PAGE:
And where else does CEIBS fit into the picture?
“Currently there is a need to do things very well, and there is a big demand for well-prepared, competent executives (MBAs) who are able to handle management responsibilities,” Nueno notes. “But at the same time, many graduates decide to start their own companies and – in general – the rate of success is very good.”
The CEIBS Centre for Entrepreneurship and Investment (CCEI) has been particularly important in this process, he points out. “It supports (via training as well as in terms of identifying and acquiring resources) our MBA, EMBA and EDP program participants who wish to launch their own business or take an existing project to the next level. It also supports our faculty in entrepreneurship-related research.”
Alumni are already making such contributions, such as EMBA graduate Zhao Huizhou, who was noted for his design of dresses for APEC leaders’ wives during the event gala at the end of last year. The Chinese designer behind EACHWAY, based in Shenzhen, was selected from more than 400 entrants who vied for the enviable attention on the world stage.
“We have always selected our best applicants; we’re quite rigorous in the application and selection process,” Nueno says. “This is because we take very seriously our responsibility to provide the world-class education needed to ensure that our graduates can make a meaningful contribution to the Chinese and global economy.”
“In our MBA program, about 35 percent of the students are foreigners. We have a Global Executive MBA with about 34 percent of foreign participants,” he notes. “We also offer a number of programs in alliance with leading business schools such as Harvard, Wharton, IESE and others.”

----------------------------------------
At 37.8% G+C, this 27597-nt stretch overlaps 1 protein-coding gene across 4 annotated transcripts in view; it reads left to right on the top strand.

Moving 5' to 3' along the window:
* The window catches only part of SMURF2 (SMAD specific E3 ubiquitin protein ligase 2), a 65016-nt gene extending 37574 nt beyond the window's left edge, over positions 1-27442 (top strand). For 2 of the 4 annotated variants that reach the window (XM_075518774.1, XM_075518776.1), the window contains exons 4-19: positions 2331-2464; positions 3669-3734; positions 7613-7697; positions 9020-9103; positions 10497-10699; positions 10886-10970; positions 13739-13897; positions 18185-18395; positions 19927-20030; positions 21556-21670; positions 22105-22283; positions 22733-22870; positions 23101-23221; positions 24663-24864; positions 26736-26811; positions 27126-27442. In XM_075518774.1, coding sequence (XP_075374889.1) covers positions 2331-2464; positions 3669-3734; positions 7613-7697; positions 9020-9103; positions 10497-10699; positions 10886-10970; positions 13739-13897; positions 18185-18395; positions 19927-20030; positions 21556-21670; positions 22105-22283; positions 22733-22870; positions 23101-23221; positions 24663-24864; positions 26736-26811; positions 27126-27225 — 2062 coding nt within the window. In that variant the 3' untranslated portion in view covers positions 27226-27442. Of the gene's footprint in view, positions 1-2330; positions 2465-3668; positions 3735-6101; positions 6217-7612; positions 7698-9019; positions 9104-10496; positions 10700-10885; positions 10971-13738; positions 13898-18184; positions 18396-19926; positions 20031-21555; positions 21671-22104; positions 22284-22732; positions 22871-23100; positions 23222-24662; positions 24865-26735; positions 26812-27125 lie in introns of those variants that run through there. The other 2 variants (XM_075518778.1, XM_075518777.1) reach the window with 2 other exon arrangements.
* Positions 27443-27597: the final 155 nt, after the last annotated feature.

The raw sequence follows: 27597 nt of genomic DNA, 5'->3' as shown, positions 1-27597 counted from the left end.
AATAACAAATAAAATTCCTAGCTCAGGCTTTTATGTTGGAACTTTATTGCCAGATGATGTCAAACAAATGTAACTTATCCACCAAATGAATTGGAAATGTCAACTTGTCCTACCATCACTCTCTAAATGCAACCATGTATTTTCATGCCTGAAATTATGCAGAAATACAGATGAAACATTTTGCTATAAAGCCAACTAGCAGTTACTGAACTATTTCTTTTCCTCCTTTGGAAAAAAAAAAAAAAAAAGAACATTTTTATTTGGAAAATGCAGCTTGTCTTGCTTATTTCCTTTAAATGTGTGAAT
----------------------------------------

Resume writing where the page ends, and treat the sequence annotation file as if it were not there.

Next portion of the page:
“Through these alliances and our wide range of programs, we have played a significant role in educating‘high-caliber human capital’ with about 1,500 graduates now being added each year.”
These include CEIBS home-grown research centers. For example, the CEIBS-Jing’an International Fashion Industry Research Centre conducts research specific to the district and holds conventions to facilitate communication for fashion brands, while the CEIBS-World Bank China Centre for Inclusive Finance provides financial services to underserved sectors of Chinese society.
Beginning in January, Harvard Business School launched its Executive Education portfolio in China, offering six courses such as “Marketing Strategies for Profitable Growth” and “Global CEO Program,” all tailor-made to advance and help executives seeking expansion for their business in Asia. CEIBS is one of the partnership institutions.
Additionally, the school announced a dual-degree MBA and Master of Management in Hospitality (MMH) with Cornell University’s esteemed School of Hotel Administration, commencing this fall.
“We are China Europe International Business School,” Nueno says. “We want to be excellent in China, in Europe, at the international level, in business knowledge, and as a school that can deliver the best possible training within an ethical and value oriented environment.”
And, “Shanghai is the economic center of China, the fastest growing economy in the world,” he adds. “It’s just one of the most exciting places to be right now. It all happens here. The city has an undeniable energy that makes it almost impossible not to be creative and innovative. Our students thrive in this atmosphere.”